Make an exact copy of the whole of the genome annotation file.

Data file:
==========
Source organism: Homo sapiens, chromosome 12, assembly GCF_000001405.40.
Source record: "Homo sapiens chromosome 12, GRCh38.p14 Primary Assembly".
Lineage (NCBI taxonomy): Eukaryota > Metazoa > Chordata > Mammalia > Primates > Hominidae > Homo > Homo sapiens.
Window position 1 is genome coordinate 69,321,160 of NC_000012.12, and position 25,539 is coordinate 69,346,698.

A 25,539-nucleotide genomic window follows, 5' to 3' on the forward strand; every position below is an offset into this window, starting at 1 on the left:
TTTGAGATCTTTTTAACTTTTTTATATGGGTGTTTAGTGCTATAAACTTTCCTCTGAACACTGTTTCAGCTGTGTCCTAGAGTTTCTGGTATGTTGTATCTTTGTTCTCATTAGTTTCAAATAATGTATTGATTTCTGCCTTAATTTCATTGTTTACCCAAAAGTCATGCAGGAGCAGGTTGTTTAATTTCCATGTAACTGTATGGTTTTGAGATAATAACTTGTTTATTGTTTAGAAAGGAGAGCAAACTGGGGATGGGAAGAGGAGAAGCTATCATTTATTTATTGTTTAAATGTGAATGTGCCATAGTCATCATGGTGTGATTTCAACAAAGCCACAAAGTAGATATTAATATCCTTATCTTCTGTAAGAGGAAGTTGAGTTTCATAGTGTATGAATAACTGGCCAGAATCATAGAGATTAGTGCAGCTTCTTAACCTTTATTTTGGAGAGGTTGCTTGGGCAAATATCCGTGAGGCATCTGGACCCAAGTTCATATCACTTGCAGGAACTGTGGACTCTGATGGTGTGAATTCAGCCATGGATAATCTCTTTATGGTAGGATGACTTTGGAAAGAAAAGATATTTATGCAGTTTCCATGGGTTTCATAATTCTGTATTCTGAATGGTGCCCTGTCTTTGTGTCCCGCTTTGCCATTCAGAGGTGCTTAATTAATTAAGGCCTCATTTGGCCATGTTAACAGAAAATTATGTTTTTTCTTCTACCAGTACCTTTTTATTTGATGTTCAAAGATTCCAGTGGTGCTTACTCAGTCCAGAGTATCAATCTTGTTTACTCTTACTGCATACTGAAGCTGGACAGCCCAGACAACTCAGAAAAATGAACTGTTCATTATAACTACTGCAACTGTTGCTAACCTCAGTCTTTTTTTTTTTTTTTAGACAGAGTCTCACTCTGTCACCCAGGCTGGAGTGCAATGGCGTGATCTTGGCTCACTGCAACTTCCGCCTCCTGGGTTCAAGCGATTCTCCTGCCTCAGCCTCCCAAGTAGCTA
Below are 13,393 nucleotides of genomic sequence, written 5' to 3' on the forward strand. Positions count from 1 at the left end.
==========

Source organism: Homo sapiens, chromosome 12, assembly GCF_000001405.40.
Source record: "Homo sapiens chromosome 12, GRCh38.p14 Primary Assembly".
Lineage (NCBI taxonomy): Eukaryota > Metazoa > Chordata > Mammalia > Primates > Hominidae > Homo > Homo sapiens.
Window position 1 is genome coordinate 69,321,160 of NC_000012.12, and position 25,539 is coordinate 69,346,698.

A 25,539-nucleotide genomic window follows, 5' to 3' on the forward strand; every position below is an offset into this window, starting at 1 on the left:
TTTGAGATCTTTTTAACTTTTTTATATGGGTGTTTAGTGCTATAAACTTTCCTCTGAACACTGTTTCAGCTGTGTCCTAGAGTTTCTGGTATGTTGTATCTTTGTTCTCATTAGTTTCAAATAATGTATTGATTTCTGCCTTAATTTCATTGTTTACCCAAAAGTCATGCAGGAGCAGGTTGTTTAATTTCCATGTAACTGTATGGTTTTGAGATAATAACTTGTTTATTGTTTAGAAAGGAGAGCAAACTGGGGATGGGAAGAGGAGAAGCTATCATTTATTTATTGTTTAAATGTGAATGTGCCATAGTCATCATGGTGTGATTTCAACAAAGCCACAAAGTAGATATTAATATCCTTATCTTCTGTAAGAGGAAGTTGAGTTTCATAGTGTATGAATAACTGGCCAGAATCATAGAGATTAGTGCAGCTTCTTAACCTTTATTTTGGAGAGGTTGCTTGGGCAAATATCCGTGAGGCATCTGGACCCAAGTTCATATCACTTGCAGGAACTGTGGACTCTGATGGTGTGAATTCAGCCATGGATAATCTCTTTATGGTAGGATGACTTTGGAAAGAAAAGATATTTATGCAGTTTCCATGGGTTTCATAATTCTGTATTCTGAATGGTGCCCTGTCTTTGTGTCCCGCTTTGCCATTCAGAGGTGCTTAATTAATTAAGGCCTCATTTGGCCATGTTAACAGAAAATTATGTTTTTTCTTCTACCAGTACCTTTTTATTTGATGTTCAAAGATTCCAGTGGTGCTTACTCAGTCCAGAGTATCAATCTTGTTTACTCTTACTGCATACTGAAGCTGGACAGCCCAGACAACTCAGAAAAATGAACTGTTCATTATAACTACTGCAACTGTTGCTAACCTCAGTCTTTTTTTTTTTTTTTAGACAGAGTCTCACTCTGTCACCCAGGCTGGAGTGCAATGGCGTGATCTTGGCTCACTGCAACTTCCGCCTCCTGGGTTCAAGCGATTCTCCTGCCTCAGCCTCCCAAGTAGCTA
Below are 13,393 nucleotides of genomic sequence, written 5' to 3' on the forward strand. Positions count from 1 at the left end.